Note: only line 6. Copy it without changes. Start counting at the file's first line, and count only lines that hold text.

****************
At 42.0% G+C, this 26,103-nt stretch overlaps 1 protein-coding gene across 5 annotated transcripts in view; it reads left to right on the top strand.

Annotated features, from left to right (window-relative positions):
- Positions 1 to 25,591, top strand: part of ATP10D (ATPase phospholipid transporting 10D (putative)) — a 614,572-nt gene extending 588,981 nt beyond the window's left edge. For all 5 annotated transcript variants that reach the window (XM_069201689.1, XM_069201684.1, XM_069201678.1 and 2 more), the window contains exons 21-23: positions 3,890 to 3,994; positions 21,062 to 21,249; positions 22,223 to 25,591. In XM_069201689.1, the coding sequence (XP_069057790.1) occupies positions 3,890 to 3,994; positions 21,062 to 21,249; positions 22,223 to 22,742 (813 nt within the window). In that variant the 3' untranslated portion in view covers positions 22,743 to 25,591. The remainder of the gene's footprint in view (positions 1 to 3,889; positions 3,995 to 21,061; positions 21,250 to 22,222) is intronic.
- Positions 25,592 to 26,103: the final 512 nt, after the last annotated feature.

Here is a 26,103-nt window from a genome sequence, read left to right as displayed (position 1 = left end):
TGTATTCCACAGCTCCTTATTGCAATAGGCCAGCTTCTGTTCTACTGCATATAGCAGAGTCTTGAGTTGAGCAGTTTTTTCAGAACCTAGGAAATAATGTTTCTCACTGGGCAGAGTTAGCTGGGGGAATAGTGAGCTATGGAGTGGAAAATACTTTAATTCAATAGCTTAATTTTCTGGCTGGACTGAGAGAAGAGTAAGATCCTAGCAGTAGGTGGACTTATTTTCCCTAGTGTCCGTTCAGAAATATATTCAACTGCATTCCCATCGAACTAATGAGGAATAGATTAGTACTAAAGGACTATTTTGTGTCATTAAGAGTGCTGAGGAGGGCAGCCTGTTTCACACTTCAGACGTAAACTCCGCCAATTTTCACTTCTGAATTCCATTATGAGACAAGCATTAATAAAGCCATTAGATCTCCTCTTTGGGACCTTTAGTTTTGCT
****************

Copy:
TGTATTCCACAGCTCCTTATTGCAATAGGCCAGCTTCTGTTCTACTGCATATAGCAGAGTCTTGAGTTGAGCAGTTTTTTCAGAACCTAGGAAATAATGTTTCTCACTGGGCAGAGTTAGCTGGGGGAATAGTGAGCTATGGAGTGGAAAATACTTTAATTCAATAGCTTAATTTTCTGGCTGGACTGAGAGAAGAGTAAGATCCTAGCAGTAGGTGGACTTATTTTCCCTAGTGTCCGTTCAGAAATATATTCAACTGCATTCCCATCGAACTAATGAGGAATAGATTAGTACTAAAGGACTATTTTGTGTCATTAAGAGTGCTGAGGAGGGCAGCCTGTTTCACACTTCAGACGTAAACTCCGCCAATTTTCACTTCTGAATTCCATTATGAGACAAGCATTAATAAAGCCATTAGATCTCCTCTTTGGGACCTTTAGTTTTGCT